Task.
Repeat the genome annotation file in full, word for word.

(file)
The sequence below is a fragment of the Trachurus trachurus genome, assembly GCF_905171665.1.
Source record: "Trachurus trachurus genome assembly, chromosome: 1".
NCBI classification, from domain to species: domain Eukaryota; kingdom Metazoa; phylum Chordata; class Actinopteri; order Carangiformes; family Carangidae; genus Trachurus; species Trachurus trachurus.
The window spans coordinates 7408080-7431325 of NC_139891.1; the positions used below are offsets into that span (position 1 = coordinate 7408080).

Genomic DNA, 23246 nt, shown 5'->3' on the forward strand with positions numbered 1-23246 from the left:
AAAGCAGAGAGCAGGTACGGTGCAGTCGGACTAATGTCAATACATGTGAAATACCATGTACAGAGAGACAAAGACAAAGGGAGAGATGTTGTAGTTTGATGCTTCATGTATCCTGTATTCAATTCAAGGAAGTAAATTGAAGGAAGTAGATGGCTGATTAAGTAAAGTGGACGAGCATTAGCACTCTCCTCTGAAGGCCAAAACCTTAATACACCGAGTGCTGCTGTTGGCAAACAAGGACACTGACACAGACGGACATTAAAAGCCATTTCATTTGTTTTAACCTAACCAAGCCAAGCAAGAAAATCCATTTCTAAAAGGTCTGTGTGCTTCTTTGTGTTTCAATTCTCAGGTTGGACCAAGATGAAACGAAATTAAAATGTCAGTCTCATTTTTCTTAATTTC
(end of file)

The sequence below is a fragment of the Trachurus trachurus genome, assembly GCF_905171665.1.
Source record: "Trachurus trachurus genome assembly, chromosome: 1".
NCBI classification, from domain to species: domain Eukaryota; kingdom Metazoa; phylum Chordata; class Actinopteri; order Carangiformes; family Carangidae; genus Trachurus; species Trachurus trachurus.
The window spans coordinates 7408080-7431325 of NC_139891.1; the positions used below are offsets into that span (position 1 = coordinate 7408080).

Genomic DNA, 23246 nt, shown 5'->3' on the forward strand with positions numbered 1-23246 from the left:
AAAGCAGAGAGCAGGTACGGTGCAGTCGGACTAATGTCAATACATGTGAAATACCATGTACAGAGAGACAAAGACAAAGGGAGAGATGTTGTAGTTTGATGCTTCATGTATCCTGTATTCAATTCAAGGAAGTAAATTGAAGGAAGTAGATGGCTGATTAAGTAAAGTGGACGAGCATTAGCACTCTCCTCTGAAGGCCAAAACCTTAATACACCGAGTGCTGCTGTTGGCAAACAAGGACACTGACACAGACGGACATTAAAAGCCATTTCATTTGTTTTAACCTAACCAAGCCAAGCAAGAAAATCCATTTCTAAAAGGTCTGTGTGCTTCTTTGTGTTTCAATTCTCAGGTTGGACCAAGATGAAACGAAATTAAAATGTCAGTCTCATTTTTCTTAATTTC